It didn't seem possible for a player to have a breakout season and a concerning decline all in the same year, yet Mark Trumbo found a way to pull it off. Will the Trumbo of 2013 be more like the Trumbo of the first half that made the All-Star Game or the Trumbo of the second half that lost playing time to Vernon Wells?
2012 Stats: 586 PA, .268 AVG, .317 OBP, .491 SLG, 66 R, 32 HR, 95 RBI, 4 SB, 5 CS, 153 K, .346 wOBA, 126 OPS+, 2.4 fWAR
2013 ZiPS Projections: 596 PA, .263 AVG, .310 OBP, .481 SLG, 67 R, 31 HR, 94 RBI, 6 SB, 5 CS, 144 K, .337 wOBA, 119 OPS+, 1.8 fWAR
2013 Bill James Projections: 584 PA, .266 AVG, .315 OBP, .495 SLG, 71 R, 31 HR, 98 RBI, 5 SB, 3 CS, 130 K, .344 wOBA
2013 CAIRO Projections: 586 PA, .258 AVG, .312 OBP, .467 SLG, 66 R, 28 HR, 95 RBI, 6 SB, 4 CS, 135 K, .335 wOBA
2013 MWAH Projections*: 580 PA, .262 AVG, .314 OBP, .484 SLG, 70 R, 31 HR, 84 RBI, 5 SB, 3 CS, 140 K, .345 wOBA
*The MWAH projections are simply my best guess based off my own personal opinion and research (my wOBA calculation is approximate)
2012 in Objective Review:
For the first half of the 2012 season, Mark Trumbo looked like he was going to blossom into a legitimate star in the league. Despite initially starting the season as a part-time utility player, Trumbo simply hit too well for Mike Scioscia (or Jerry Dipoto, depending on which rumors you believe) to justify not having him in the lineup everyday. His experiment as a third baseman was an epic failure, but the Angels managed to find room for him in the outfield and were rewarded with a .965 OPS in the first half from Mark who in turn was rewarded with an All-Star Game selection and a spot in the Home Run Derby.
The second half was a completely different story, however. Be it the post-Derby slump so many experience or a side effect of a dislocated rib suffered in July, Trumbo bottomed out. His much improved plate discipline went out the window and he began striking out at an alarming rate while posting a horrific .552 OPS the final two months of the season. Things got so bad by the end of the year that Trumbo found himself back where he started, in a part-time role ceding at-bats to Vernon Wells of all people.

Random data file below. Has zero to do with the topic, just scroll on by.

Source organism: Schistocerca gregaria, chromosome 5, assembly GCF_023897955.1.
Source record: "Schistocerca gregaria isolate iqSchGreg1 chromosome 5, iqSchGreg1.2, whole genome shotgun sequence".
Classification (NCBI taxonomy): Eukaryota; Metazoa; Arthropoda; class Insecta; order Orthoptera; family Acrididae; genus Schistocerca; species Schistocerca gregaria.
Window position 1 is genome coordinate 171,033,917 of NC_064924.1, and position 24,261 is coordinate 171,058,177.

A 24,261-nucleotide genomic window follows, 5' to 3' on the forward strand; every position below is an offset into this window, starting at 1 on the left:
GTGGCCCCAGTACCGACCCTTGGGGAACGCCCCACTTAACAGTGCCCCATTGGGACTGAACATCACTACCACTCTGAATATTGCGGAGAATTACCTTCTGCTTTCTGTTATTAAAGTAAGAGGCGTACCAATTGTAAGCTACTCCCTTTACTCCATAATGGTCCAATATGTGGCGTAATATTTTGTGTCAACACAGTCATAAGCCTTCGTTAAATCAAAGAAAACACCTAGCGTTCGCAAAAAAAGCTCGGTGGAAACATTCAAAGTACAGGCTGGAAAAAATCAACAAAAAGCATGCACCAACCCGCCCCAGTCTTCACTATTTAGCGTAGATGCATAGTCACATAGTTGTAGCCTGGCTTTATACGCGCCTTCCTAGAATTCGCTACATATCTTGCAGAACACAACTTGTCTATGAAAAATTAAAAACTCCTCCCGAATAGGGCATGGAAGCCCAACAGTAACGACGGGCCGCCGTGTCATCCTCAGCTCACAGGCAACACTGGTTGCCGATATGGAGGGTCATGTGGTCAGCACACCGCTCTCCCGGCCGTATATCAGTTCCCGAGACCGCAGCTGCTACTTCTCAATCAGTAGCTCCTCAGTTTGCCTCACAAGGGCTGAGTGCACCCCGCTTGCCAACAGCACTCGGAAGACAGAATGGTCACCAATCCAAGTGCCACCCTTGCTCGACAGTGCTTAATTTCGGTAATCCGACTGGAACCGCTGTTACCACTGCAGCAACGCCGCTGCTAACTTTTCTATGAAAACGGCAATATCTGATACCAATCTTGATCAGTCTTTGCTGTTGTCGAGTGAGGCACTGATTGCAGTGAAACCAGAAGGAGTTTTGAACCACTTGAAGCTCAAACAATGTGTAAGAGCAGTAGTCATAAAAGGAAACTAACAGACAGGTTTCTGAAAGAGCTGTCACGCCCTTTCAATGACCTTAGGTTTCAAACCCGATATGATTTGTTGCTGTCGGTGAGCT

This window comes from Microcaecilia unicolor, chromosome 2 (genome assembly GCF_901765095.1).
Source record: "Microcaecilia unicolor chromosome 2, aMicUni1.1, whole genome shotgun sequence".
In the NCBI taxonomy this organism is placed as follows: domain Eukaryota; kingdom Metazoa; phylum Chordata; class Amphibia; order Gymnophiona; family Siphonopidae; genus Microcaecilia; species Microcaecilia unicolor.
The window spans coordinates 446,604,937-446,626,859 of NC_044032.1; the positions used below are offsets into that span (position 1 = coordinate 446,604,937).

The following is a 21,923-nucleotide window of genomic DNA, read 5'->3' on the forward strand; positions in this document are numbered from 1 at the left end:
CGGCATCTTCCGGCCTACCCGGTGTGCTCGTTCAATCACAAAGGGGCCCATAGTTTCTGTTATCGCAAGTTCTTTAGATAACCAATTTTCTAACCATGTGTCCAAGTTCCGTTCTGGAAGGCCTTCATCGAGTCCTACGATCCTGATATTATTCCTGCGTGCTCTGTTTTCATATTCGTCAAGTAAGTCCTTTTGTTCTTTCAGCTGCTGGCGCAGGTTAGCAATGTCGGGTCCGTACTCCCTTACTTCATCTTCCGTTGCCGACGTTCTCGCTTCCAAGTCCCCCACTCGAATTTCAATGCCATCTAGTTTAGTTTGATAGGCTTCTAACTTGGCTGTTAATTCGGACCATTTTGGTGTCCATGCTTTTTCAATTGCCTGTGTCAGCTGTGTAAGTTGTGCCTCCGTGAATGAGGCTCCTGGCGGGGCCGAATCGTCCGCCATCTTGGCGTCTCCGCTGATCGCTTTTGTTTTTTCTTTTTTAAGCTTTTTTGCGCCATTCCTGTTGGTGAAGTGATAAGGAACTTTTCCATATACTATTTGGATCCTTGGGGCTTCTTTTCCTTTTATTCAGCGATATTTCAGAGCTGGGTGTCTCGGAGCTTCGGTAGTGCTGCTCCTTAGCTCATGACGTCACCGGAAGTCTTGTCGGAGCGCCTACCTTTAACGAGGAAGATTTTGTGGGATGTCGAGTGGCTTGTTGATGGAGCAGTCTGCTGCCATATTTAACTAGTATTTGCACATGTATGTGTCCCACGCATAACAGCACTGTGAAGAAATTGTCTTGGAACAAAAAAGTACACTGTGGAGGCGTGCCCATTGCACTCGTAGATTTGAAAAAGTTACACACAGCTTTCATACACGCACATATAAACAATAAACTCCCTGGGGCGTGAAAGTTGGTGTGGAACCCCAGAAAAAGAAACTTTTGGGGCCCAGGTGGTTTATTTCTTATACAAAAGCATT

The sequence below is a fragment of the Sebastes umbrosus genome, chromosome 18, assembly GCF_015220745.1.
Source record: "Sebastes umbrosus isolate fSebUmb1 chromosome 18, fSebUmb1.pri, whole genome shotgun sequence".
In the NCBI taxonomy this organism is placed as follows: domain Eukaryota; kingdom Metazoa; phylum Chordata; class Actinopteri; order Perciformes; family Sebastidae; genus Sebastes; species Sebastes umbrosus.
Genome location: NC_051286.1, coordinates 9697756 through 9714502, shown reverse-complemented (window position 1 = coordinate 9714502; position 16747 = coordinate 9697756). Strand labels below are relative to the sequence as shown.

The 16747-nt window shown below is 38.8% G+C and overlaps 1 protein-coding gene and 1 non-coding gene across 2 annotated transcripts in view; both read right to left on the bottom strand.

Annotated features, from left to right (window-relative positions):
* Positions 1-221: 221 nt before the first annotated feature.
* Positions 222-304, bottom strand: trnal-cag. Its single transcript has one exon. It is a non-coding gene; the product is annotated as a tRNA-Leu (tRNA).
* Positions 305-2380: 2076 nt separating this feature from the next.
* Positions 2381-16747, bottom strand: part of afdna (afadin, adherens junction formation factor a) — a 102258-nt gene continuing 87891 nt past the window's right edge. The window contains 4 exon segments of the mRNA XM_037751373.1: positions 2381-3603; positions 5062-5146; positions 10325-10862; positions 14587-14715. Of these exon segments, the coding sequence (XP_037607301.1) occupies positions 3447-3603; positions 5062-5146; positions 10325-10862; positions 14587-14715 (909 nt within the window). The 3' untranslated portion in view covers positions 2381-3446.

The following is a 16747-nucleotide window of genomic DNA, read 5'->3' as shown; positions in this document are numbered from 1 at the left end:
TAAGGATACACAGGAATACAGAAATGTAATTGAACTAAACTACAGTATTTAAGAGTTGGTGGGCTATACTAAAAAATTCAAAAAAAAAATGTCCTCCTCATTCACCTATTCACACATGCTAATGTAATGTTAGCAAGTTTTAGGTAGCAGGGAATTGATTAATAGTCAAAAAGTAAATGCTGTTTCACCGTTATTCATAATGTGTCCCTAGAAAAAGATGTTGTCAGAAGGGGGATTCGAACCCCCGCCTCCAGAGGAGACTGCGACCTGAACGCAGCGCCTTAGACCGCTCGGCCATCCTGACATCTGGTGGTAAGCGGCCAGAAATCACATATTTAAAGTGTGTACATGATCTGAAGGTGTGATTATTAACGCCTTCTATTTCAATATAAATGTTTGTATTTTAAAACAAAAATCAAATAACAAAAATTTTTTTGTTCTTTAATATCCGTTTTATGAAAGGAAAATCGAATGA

2012 in Revisionist History:
Trumbo was amazing in the first half of the season, but a big part of that was a totally unsustainable first two months of the season where his BABIP was nearly .400. His .260/.313/.587 slash line in June though seemed like a much more representative sample of the level of performance he could sustain, which I think everyone can live with.
His 22 first half dingers got him the most attention but the most impressive part of his evolution was the plate discipline that he magically developed over the off-season. Trumbo was an out machine in 2011, but he worked hard to be more selective at the plate last season and propped his walk rate to 7.0% in the first half, which is nothing special, but enough for him to carry an acceptable OBP and move into the middle of the order.
The problem is that almost all of his good work went out the window the final two months of the season for some reason. It all seemed to start with his rib/back injury and then just snowballed from there. His walk rate in the second half was 5.1%, which is still better than his 2011 number, but he began striking out in nearly a third of his plate appearances having apparently fallen back into his bad habits of swinging at everything and struggling to identify breaking balls.
Three Lingering Questions for 2013:
1) How much of Trumbo's second half struggles were related to the rib/back injury he suffered?
That's the million dollar question, isn't it? His decline seemed to coincide exactly with his injury, but it lasted so long, beyond a point where the team was claiming the injury was an issue, that it is possible that it never did affect him. It is also possible that Trumbo is just a gamer and didn't mention the injury anymore because he didn't want to have an excuse, even though it would be a perfectly valid one.